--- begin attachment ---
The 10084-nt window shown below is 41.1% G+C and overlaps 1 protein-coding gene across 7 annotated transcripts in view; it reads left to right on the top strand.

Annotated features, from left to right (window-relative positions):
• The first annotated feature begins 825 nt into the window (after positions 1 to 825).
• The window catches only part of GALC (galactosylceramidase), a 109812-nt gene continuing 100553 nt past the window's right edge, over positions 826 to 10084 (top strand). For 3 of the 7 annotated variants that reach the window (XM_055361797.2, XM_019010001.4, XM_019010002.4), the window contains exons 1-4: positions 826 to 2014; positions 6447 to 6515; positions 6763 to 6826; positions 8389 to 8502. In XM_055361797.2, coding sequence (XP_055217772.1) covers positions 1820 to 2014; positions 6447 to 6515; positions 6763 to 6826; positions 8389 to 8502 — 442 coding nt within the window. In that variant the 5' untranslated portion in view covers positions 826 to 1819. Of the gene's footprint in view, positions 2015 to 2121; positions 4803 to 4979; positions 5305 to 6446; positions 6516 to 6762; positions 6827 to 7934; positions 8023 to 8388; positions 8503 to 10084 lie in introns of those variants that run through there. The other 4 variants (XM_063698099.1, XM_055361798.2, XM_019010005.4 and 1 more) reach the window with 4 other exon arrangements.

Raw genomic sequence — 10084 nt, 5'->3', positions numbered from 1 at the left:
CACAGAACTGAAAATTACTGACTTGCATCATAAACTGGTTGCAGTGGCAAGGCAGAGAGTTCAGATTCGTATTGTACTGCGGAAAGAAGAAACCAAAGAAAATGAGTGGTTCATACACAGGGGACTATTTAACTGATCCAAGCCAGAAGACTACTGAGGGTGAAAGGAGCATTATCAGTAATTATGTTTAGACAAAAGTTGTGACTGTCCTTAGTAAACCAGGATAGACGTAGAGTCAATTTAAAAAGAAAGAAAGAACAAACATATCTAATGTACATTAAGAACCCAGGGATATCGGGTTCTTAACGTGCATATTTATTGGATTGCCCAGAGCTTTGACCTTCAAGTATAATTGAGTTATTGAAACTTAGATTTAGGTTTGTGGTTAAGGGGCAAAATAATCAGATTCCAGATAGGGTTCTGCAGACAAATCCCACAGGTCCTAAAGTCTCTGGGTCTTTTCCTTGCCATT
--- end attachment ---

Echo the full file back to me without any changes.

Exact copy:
The 10084-nt window shown below is 41.1% G+C and overlaps 1 protein-coding gene across 7 annotated transcripts in view; it reads left to right on the top strand.

Annotated features, from left to right (window-relative positions):
• The first annotated feature begins 825 nt into the window (after positions 1 to 825).
• The window catches only part of GALC (galactosylceramidase), a 109812-nt gene continuing 100553 nt past the window's right edge, over positions 826 to 10084 (top strand). For 3 of the 7 annotated variants that reach the window (XM_055361797.2, XM_019010001.4, XM_019010002.4), the window contains exons 1-4: positions 826 to 2014; positions 6447 to 6515; positions 6763 to 6826; positions 8389 to 8502. In XM_055361797.2, coding sequence (XP_055217772.1) covers positions 1820 to 2014; positions 6447 to 6515; positions 6763 to 6826; positions 8389 to 8502 — 442 coding nt within the window. In that variant the 5' untranslated portion in view covers positions 826 to 1819. Of the gene's footprint in view, positions 2015 to 2121; positions 4803 to 4979; positions 5305 to 6446; positions 6516 to 6762; positions 6827 to 7934; positions 8023 to 8388; positions 8503 to 10084 lie in introns of those variants that run through there. The other 4 variants (XM_063698099.1, XM_055361798.2, XM_019010005.4 and 1 more) reach the window with 4 other exon arrangements.

Raw genomic sequence — 10084 nt, 5'->3', positions numbered from 1 at the left:
CACAGAACTGAAAATTACTGACTTGCATCATAAACTGGTTGCAGTGGCAAGGCAGAGAGTTCAGATTCGTATTGTACTGCGGAAAGAAGAAACCAAAGAAAATGAGTGGTTCATACACAGGGGACTATTTAACTGATCCAAGCCAGAAGACTACTGAGGGTGAAAGGAGCATTATCAGTAATTATGTTTAGACAAAAGTTGTGACTGTCCTTAGTAAACCAGGATAGACGTAGAGTCAATTTAAAAAGAAAGAAAGAACAAACATATCTAATGTACATTAAGAACCCAGGGATATCGGGTTCTTAACGTGCATATTTATTGGATTGCCCAGAGCTTTGACCTTCAAGTATAATTGAGTTATTGAAACTTAGATTTAGGTTTGTGGTTAAGGGGCAAAATAATCAGATTCCAGATAGGGTTCTGCAGACAAATCCCACAGGTCCTAAAGTCTCTGGGTCTTTTCCTTGCCATT